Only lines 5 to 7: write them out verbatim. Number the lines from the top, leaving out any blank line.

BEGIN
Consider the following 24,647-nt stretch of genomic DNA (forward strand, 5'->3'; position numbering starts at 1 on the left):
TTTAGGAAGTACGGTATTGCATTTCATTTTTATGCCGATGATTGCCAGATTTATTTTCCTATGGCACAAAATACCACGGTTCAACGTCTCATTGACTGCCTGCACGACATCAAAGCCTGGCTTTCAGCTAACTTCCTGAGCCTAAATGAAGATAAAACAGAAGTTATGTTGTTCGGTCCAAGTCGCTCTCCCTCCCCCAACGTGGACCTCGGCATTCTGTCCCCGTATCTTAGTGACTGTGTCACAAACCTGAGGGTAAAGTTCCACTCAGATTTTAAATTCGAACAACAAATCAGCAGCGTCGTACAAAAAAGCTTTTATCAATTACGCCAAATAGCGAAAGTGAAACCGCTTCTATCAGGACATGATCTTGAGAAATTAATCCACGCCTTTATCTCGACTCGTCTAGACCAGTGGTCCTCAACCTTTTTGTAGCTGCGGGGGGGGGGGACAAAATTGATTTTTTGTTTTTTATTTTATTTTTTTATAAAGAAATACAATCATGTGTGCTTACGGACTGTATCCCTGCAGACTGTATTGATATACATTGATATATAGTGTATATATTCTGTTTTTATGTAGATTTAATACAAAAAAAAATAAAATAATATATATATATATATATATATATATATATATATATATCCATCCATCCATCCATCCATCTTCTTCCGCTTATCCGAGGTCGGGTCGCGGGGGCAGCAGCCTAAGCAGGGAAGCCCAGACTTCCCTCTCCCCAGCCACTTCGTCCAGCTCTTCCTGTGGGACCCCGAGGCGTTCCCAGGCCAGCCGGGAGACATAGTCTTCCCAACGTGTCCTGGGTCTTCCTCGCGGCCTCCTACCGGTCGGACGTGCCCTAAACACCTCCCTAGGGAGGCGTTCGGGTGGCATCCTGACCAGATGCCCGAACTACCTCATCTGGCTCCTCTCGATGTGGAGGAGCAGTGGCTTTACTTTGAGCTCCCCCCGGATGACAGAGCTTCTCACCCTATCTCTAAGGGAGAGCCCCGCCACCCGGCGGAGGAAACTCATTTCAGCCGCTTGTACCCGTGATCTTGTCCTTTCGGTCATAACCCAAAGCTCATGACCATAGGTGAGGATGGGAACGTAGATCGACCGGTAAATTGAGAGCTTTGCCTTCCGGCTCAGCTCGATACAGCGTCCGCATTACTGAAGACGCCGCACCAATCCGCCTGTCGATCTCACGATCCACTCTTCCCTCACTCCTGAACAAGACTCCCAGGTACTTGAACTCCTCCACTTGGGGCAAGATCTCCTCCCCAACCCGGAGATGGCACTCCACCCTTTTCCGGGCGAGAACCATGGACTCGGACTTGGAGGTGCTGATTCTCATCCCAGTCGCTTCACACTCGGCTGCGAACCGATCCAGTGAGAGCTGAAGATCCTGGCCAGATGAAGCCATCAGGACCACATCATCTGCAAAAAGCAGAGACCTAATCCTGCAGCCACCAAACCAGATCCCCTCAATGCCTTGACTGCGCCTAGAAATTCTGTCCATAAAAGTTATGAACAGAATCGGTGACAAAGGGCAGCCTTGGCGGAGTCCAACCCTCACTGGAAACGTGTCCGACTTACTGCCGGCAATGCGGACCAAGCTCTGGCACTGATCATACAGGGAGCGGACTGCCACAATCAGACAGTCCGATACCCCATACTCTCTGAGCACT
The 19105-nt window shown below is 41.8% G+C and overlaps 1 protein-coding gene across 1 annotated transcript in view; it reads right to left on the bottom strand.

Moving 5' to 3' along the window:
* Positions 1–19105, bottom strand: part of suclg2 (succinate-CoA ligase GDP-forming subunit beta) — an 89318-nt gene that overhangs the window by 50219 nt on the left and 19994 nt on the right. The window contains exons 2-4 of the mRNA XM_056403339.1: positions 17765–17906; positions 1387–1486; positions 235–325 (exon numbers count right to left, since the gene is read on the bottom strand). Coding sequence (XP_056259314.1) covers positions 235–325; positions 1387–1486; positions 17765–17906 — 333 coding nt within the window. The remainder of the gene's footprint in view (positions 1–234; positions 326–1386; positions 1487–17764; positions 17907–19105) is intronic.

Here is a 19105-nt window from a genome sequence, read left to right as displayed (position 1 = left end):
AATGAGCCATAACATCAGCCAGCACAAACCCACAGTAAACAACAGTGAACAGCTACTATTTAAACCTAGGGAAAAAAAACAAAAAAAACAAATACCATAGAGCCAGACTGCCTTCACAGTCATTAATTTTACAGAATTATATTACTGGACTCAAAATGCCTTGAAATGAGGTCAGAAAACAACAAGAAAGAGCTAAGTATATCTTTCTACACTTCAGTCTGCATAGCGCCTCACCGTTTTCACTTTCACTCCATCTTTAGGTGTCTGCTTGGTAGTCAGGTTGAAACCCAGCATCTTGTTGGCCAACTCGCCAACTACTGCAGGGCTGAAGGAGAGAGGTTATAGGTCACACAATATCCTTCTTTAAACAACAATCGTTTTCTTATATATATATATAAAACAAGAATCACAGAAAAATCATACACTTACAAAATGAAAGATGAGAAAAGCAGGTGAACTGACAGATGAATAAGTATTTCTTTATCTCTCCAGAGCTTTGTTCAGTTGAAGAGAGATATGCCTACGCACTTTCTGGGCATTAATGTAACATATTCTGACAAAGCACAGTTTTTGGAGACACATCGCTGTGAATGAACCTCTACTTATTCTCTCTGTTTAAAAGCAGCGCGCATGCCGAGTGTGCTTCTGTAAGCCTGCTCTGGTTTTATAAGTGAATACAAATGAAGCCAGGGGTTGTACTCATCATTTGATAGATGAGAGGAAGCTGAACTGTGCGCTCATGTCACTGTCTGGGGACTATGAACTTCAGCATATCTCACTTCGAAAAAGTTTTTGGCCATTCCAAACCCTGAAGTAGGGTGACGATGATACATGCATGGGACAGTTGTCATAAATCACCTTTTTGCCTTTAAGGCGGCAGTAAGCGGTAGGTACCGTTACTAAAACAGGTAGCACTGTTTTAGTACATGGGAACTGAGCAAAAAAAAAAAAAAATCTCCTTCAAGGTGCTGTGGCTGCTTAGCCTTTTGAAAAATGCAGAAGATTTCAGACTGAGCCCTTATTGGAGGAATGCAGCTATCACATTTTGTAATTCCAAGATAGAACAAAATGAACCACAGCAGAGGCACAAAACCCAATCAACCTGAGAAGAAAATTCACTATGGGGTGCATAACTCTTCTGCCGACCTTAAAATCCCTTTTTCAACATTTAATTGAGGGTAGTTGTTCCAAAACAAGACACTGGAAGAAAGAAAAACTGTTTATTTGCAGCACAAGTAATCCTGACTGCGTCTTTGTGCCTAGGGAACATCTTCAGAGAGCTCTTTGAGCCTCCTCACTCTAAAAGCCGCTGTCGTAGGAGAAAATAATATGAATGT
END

* Positions 1–19105, bottom strand: part of suclg2 (succinate-CoA ligase GDP-forming subunit beta) — an 89318-nt gene that overhangs the window by 50219 nt on the left and 19994 nt on the right. The window contains exons 2-4 of the mRNA XM_056403339.1: positions 17765–17906; positions 1387–1486; positions 235–325 (exon numbers count right to left, since the gene is read on the bottom strand). Coding sequence (XP_056259314.1) covers positions 235–325; positions 1387–1486; positions 17765–17906 — 333 coding nt within the window. The remainder of the gene's footprint in view (positions 1–234; positions 326–1386; positions 1487–17764; positions 17907–19105) is intronic.

Here is a 19105-nt window from a genome sequence, read left to right as displayed (position 1 = left end):
AATGAGCCATAACATCAGCCAGCACAAACCCACAGTAAACAACAGTGAACAGCTACTATTTAAACCTAGGGAAAAAAAACAAAAAAAACAAATACCATAGAGCCAGACTGCCTTCACAGTCATTAATTTTACAGAATTATATTACTGGACTCAAAATGCCTTGAAATGAGGTCAGAAAACAACAAGAAAGAGCTAAGTATATCTTTCTACACTTCAGTCTGCATAGCGCCTCACCGTTTTCACTTTCACTCCATCTTTAGGTGTCTGCTTGGTAGTCAGGTTGAAACCCAGCATCTTGTTGGCCAACTCGCCAACTACTGCAGGGCTGAAGGAGAGAGGTTATAGGTCACACAATATCCTTCTTTAAACAACAATCGTTTTCTTATATATATATATAAAACAAGAATCACAGAAAAATCATACACTTACAAAATGAAAGATGAGAAAAGCAGGTGAACTGACAGATGAATAAGTATTTCTTTATCTCTCCAGAGCTTTGTTCAGTTGAAGAGAGATATGCCTACGCACTTTCTGGGCATTAATGTAACATATTCTGACAAAGCACAGTTTTTGGAGACACATCGCTGTGAATGAACCTCTACTTATTCTCTCTGTTTAAAAGCAGCGCGCATGCCGAGTGTGCTTCTGTAAGCCTGCTCTGGTTTTATAAGTGAATACAAATGAAGCCAGGGGTTGTACTCATCATTTGATAGATGAGAGGAAGCTGAACTGTGCGCTCATGTCACTGTCTGGGGACTATGAACTTCAGCATATCTCACTTCGAAAAAGTTTTTGGCCATTCCAAACCCTGAAGTAGGGTGACGATGATACATGCATGGGACAGTTGTCATAAATCACCTTTTTGCCTTTAAGGCGGCAGTAAGCGGTAGGTACCGTTACTAAAACAGGTAGCACTGTTTTAGTACATGGGAACTGAGCAAAAAAAAAAAAAAATCTCCTTCAAGGTGCTGTGGCTGCTTAGCCTTTTGAAAAATGCAGAAGATTTCAGACTGAGCCCTTATTGGAGGAATGCAGCTATCACATTTTGTAATTCCAAGATAGAACAAAATGAACCACAGCAGAGGCACAAAACCCAATCAACCTGAGAAGAAAATTCACTATGGGGTGCATAACTCTTCTGCCGACCTTAAAATCCCTTTTTCAACATTTAATTGAGGGTAGTTGTTCCAAAACAAGACACTGGAAGAAAGAAAAACTGTTTATTTGCAGCACAAGTAATCCTGACTGCGTCTTTGTGCCTAGGGAACATCTTCAGAGAGCTCTTTGAGCCTCCTCACTCTAAAAGCCGCTGTCGTAGGAGAAAATAATATGAATGT